Along with following a nutritious diet and avoiding risky behavior like smoking, part of a healthy lifestyle includes exercising regularly. But two new studies published in the journal Heart suggest doing too much high-intensity exercise may increase risks of dying from a heart attack or developing an irregular heart rhythm later in life.
In a linked editorial to the studies, two writers say the results reveal a "J-shaped curve" for health benefits of exercise, whereby more does not always mean better. They also say the research raises questions about intensity and duration of physical activity at different points in life.
The first study was conducted by researchers in Germany, who, for 10 years, assessed the frequency and intensity of physical activity in more than 1,000 individuals with stable coronary artery heart disease for 10 years.
Participants were mostly in their 60s and had participated in a cardiac rehabilitation program to help them exercise regularly. The researchers tracked survival of all participants as part of the study.
Currently, heart disease patients are advised to participate in up to an hour of moderate intensity aerobic activity at least five times a week. The breakdown of study participant activity was as follows:
- 40% were physically active two to four times per week
- 30% were physically active more than four times per week
- 30% were physically active less than two times per week
- 10% rarely or never did any exercise.
Though the most physically inactive were twice as likely to have a heart attack or stroke as those who were physically active and were four times as likely to die of all causes, results showed that those who did the most strenuous daily exercise were more than twice as likely to die of a heart attack or stroke.
The researchers note that they took into account other influential factors that could have affected the results.
Regular high-intensity exercise linked with atrial fibrillation
In the second study, conducted by researchers in Sweden, more than 44,000 men between the ages of 45 and 79 were asked about their physical activity tendencies during the ages of 15, 30, 50 and during the past year of their life.
Men who exercised intensely for over 5 hours a week were more likely to develop an irregular heartbeat by 60 years of age, one study found.
For an average of 12 years, the researchers tracked the participants' heart health to determine how many developed an irregular heart rhythm, also known as atrial fibrillation, which is a known stroke risk factor.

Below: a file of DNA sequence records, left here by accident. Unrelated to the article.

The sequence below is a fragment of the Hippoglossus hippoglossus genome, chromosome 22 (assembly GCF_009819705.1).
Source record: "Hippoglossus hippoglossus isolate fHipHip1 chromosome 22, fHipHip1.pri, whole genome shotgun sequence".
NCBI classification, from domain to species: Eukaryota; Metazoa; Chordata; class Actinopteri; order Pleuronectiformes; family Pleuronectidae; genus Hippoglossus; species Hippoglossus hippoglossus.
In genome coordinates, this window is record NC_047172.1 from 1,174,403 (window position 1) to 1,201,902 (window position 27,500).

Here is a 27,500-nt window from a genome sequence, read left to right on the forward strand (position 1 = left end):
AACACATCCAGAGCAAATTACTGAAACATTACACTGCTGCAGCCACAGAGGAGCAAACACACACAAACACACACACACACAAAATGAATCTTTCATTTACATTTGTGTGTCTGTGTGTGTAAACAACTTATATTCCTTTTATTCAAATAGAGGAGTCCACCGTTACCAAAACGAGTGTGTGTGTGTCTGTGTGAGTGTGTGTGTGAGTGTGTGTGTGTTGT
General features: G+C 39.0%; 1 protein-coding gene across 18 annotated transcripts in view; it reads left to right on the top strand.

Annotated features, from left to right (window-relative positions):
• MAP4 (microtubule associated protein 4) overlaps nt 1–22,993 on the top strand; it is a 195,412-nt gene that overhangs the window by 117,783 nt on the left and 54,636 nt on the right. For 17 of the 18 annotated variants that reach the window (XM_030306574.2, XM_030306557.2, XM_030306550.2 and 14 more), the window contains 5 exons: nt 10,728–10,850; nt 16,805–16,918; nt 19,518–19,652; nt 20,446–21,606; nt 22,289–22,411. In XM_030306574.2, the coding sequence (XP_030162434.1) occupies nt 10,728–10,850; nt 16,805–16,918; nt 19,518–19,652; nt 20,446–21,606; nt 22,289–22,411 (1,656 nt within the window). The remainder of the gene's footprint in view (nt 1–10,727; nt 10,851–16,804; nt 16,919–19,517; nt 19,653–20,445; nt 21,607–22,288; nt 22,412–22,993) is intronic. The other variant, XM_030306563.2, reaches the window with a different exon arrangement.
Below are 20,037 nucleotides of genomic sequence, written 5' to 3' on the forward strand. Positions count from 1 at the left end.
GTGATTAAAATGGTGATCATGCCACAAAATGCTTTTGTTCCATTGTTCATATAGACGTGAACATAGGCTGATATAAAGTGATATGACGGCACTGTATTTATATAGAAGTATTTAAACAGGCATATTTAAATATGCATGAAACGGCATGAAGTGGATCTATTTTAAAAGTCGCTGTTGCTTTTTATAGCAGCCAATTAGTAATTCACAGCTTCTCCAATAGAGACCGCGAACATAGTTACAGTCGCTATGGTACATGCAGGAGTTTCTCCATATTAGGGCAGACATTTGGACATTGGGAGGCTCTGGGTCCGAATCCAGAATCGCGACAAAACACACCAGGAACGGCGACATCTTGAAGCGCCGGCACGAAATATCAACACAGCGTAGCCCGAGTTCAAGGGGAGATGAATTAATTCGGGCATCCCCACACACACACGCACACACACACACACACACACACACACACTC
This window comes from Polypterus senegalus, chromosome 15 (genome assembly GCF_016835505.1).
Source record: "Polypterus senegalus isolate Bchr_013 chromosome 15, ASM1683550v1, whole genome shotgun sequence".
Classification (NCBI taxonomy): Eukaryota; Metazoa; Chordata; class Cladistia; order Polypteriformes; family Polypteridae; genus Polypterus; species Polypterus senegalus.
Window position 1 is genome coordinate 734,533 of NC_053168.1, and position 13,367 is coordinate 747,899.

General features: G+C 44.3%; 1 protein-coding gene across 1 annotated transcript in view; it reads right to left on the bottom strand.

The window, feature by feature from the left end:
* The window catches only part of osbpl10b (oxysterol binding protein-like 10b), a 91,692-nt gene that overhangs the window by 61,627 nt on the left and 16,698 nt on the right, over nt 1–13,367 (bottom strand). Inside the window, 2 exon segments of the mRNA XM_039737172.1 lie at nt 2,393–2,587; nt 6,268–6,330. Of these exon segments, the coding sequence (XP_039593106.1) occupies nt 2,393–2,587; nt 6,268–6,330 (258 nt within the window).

Results showed that men who exercised intensely for more than 5 hours a week were 19% more likely to develop an irregular heartbeat by 60 years of age, compared with those who exercised less than 1 hour a week.
However, those who did slightly less-intense exercises - such as cycling or briskly walking - for an hour a day or more at the age of 60 were 13% less likely to develop an irregular heartbeat than those who did not exercise at all.
In the linked editorial, authors Eduard Guasch and Lluís Mont say these results may have to do with exercise intensity likely being greater at age 30 than at age 60:
"In general," they write, "the intensity of exercise performed by 30-year-olds is higher than that performed by 60-year-olds, meaning that the same degree of exercise might be reported as moderate at 30 years of age and intense at 60."
Intensity, duration of exercise are 'critical factors'
Guasch and Mont note that though common knowledge holds that physical activity has positive benefits for heart health, other studies have shown that endurance training, especially, is linked with a pro-inflammatory state.
They say both studies suggest that intensity and duration of exercise are "critical factors" in the links that were found, adding that "maximum cardiovascular benefits are obtained if performed at moderate doses, while these benefits are lost with (very high) intensity and prolonged efforts."
Still, they point to a limitation in both studies: the self-administered questionnaires. They note that taking data that was previously collected on exercise performance and correlating them with clinically relevant outcomes "is the main drawback of both studies."
However, they add that such questionnaires are commonly used in large registries, and they can "provide fairly good estimates of total exercise."
Despite the findings of the studies, Guasch and Mont say:
"The benefits of exercise are definitely not to be questioned; on the contrary, they should be reinforced. The studies reviewed here, and future studies, will serve to maximise benefits obtained by regular exercise while preventing undesirable effects - just like all other drugs and therapies."
Medical News Today recently reported on a study that suggested starting exercise at age 40 has the same heart benefits of earlier training.